Wednesday, September 19, 2012

Time for Bike Maintenance?

I know a lot of people who ride bikes. I know a few people who like to work on bikes. For the rest it is either, ride, put away, ride again repeat, or at the most ride and once a year pay someone to look at things.

While I find it perfectly acceptable that people don't want to learn how to be a bike mechanic (and frankly there are lots of bike parts I don't work on), for your bike, for the mechanic you pay (either with cash or beer) and for your own hands, there are some simple things everyone should be able to do with their bike.

Really the bike is a rather simple thing (don''t stare directly at those derailleurs though) with a pedal moving a big ring with spikes that moves a chain that moves tiny cogs that move a wheel. Easy right?

And for the most part that chain system is the only thing most people have to worry about on a daily basis (yeah I know tires need air blah blah). Dirt and water and road grime get thrown from the tires onto the drivetrain constantly and it is a fully exposed system (most of the other bearings etc on the bike are hidden away and need little to no work).

Now there is little you can do to stop grime etc... from spraying onto your chain, but there are a few things you can do to help keep the amount on there to a minimum. And remember - dirt and grime wear things out and the cleaner your drivetrain, the less often you will need to change your chain and cassette and that is more money in your pocket.

So does your chain look like this?


Yes, I know. That is grease and good as the chain needs to be lubricated to work. Well sort of. The chain needs lubrication  only on the rollers on the inside of the chain as they need to spin as the chain passes over the cassette (or cogs) on the back. It certainly needs no lube on the outside of the chain.

In my line of work (and it has nothing to do with bikes) we know that dirt attracts dirt. So if the parts of the chain which need no lube are covered in it, then they attract dirt, which attracts more dirt etc... and what does dirt do? Well it grinds away at the metal that is your bike. It grinds away until those cogs are unhappy and the chain doesn't fit well anymore. Worst case scenario it eats at the chain until it breaks while you are riding. Better case it wears the cogs unevenly so that you can't shift well anymore.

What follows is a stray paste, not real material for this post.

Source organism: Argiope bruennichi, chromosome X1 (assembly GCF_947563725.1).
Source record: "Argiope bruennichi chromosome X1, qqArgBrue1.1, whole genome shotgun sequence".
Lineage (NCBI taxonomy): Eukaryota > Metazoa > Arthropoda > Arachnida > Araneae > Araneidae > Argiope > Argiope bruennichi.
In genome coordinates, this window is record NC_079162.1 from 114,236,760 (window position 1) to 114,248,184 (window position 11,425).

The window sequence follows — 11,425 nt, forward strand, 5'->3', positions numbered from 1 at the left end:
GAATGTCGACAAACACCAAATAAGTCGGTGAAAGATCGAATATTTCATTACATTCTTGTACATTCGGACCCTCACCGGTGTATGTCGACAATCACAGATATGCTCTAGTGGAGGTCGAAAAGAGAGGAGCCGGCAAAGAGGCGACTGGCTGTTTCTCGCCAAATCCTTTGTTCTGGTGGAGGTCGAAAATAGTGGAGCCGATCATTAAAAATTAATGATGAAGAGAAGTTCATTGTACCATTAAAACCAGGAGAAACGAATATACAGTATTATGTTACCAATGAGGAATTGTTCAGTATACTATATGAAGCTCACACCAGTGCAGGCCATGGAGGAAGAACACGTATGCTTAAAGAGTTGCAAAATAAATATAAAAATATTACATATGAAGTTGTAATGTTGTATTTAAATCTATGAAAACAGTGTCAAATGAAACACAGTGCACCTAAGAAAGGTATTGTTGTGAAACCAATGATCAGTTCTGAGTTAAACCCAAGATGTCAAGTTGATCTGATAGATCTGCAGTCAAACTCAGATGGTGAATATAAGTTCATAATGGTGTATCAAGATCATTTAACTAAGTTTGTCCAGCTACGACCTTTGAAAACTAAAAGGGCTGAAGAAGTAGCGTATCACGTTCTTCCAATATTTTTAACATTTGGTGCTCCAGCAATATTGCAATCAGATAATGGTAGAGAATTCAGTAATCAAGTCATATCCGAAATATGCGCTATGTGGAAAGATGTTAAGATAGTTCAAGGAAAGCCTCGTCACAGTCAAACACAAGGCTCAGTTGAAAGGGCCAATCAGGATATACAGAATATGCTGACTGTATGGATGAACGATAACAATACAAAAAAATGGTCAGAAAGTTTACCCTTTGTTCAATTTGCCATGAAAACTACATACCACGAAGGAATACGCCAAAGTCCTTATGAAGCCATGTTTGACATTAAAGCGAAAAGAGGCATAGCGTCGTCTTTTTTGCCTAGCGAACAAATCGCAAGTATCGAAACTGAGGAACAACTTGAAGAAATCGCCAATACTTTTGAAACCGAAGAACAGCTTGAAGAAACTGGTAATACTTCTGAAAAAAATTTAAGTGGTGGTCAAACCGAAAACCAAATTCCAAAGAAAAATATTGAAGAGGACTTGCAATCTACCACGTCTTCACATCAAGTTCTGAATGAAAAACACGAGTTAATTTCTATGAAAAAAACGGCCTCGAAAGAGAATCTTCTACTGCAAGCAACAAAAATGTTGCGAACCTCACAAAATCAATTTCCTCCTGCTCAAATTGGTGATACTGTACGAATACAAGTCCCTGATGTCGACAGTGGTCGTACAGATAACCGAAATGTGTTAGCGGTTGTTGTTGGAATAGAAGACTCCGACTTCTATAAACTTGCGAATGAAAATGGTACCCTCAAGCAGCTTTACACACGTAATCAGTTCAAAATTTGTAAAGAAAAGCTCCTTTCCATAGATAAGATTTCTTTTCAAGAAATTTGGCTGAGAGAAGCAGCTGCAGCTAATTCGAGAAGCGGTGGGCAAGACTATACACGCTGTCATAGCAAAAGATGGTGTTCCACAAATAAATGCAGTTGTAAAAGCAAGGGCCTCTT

And true worse scenario? It gets grease on everything within arms length of the bike. You pants, your leg, your fingers, the carpet, your car, need I go on?

 See that drivetrain (yeah, its mine)?  See the silver metal? Well you should see that on your bike as well. This is my everyday bike. Do I still get a  little black on my hands if I touch that chain? Sure a little, but nothing obvious and surely not what most people get.

And finally clean your chain and cassette for the sake of the poor mechanic that has to fix your bike (be they from a local bike shop or just your neighbour).

So how do we clean it, Ian? Simple

They sell fancy chain cleaner things at most bike shops. I like them for getting a good scrub on the drivetrain  every so often as they get inside the links. But they aren't needed everyday. They are essentially a plastic device with brushes that snaps over your chain and you pedal the bike backwards.

If your chain isn't too bad then I suggest getting a rag, soak it in cleaner (some sort of degreaser - either solvent based or water based like Citrus degreasers etc...) and grab a hold of the chain. Now pedal backwards with the bike either held by a friend or leaning on the wall. Outdoors is always preferable if possible.

Keep going until you get all the dirt off. Then soak an old toothbrush into the cleaner and hold it against cogs and pedal or scrub and spin. When you think it is cleaned enough you need to rinse it off. For this reason water based cleaners are best. Just use a wet rag to wipe the surfaces or if outdoors, a light spray from hose will do the trick easy there, too much water will get into spots you don't want to).

Really that is it. I like to dry it off at this point and then put a drop of oil on each chain bearing. One drop is plenty. Let it soak in for 20 minutes or so and then grab another rag or paper towel and wipe off all that excess oil.  And voila, silver metal again!

There are tons of varieties of chain lube and everyone has a favorite that is the best. My personal favorites are Tri-Flo or Pedros, and mostly due to their ease of finding them. Most shops will have one or the other.

So the chain is clean, now what?

Personally I like to wipe my chain off after every ride (or in the case of my commuter bike every few rides). It takes no time and I use a simple piece of paper towel. This will help remove a little more excess oil that will seep out. It will take dirt from the road off Or water), which will then prevent more dirt from sticking. And then once a month or every few hundred kms or so I wipe it with some cleaner again and reoil. That fancy chain cleaner rarely needs to come out unless you are ridding in mud or salt winter road slush.

So go do your bike a favour and make sure that is is nice a clean before your next ride, and at this time of year, before it goes to bed for the winter (though I highly suggest you try winter riding).

Now off to Riverport for me!
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